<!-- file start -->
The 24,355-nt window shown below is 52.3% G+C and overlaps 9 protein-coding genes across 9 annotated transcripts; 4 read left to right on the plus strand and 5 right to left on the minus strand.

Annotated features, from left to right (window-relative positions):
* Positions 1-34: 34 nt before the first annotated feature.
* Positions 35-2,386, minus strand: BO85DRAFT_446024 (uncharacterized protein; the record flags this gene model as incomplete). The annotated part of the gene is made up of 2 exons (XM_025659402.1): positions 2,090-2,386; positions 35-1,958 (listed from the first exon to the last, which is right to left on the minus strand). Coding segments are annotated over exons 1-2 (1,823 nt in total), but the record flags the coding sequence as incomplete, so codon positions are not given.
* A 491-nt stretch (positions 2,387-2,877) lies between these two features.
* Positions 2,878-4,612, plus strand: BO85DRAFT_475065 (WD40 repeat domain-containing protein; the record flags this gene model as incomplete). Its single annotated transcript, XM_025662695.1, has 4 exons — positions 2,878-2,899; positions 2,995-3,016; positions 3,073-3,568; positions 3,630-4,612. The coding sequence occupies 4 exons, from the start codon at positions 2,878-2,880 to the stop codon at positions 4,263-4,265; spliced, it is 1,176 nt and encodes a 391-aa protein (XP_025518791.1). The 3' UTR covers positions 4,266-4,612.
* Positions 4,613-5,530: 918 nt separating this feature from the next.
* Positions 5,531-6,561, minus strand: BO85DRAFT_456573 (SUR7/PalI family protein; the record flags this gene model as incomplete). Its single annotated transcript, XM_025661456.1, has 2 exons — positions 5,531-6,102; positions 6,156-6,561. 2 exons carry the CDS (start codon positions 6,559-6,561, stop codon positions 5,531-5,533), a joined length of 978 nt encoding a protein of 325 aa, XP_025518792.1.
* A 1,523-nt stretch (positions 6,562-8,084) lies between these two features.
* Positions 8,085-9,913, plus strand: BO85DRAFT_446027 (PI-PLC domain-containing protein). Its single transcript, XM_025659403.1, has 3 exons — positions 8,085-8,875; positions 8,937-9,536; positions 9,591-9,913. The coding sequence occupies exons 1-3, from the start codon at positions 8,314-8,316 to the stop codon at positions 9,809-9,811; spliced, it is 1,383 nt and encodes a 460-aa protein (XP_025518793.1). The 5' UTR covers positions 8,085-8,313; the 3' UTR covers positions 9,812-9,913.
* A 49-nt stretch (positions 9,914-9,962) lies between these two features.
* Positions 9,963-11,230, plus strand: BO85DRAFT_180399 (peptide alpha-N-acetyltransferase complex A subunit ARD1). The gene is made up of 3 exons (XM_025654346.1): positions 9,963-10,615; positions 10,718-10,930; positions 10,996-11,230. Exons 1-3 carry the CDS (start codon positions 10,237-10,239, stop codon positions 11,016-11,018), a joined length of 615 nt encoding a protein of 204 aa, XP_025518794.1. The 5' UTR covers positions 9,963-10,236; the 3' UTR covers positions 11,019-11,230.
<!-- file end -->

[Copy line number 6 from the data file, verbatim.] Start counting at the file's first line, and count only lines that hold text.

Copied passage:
* Positions 2,878-4,612, plus strand: BO85DRAFT_475065 (WD40 repeat domain-containing protein; the record flags this gene model as incomplete). Its single annotated transcript, XM_025662695.1, has 4 exons — positions 2,878-2,899; positions 2,995-3,016; positions 3,073-3,568; positions 3,630-4,612. The coding sequence occupies 4 exons, from the start codon at positions 2,878-2,880 to the stop codon at positions 4,263-4,265; spliced, it is 1,176 nt and encodes a 391-aa protein (XP_025518791.1). The 3' UTR covers positions 4,266-4,612.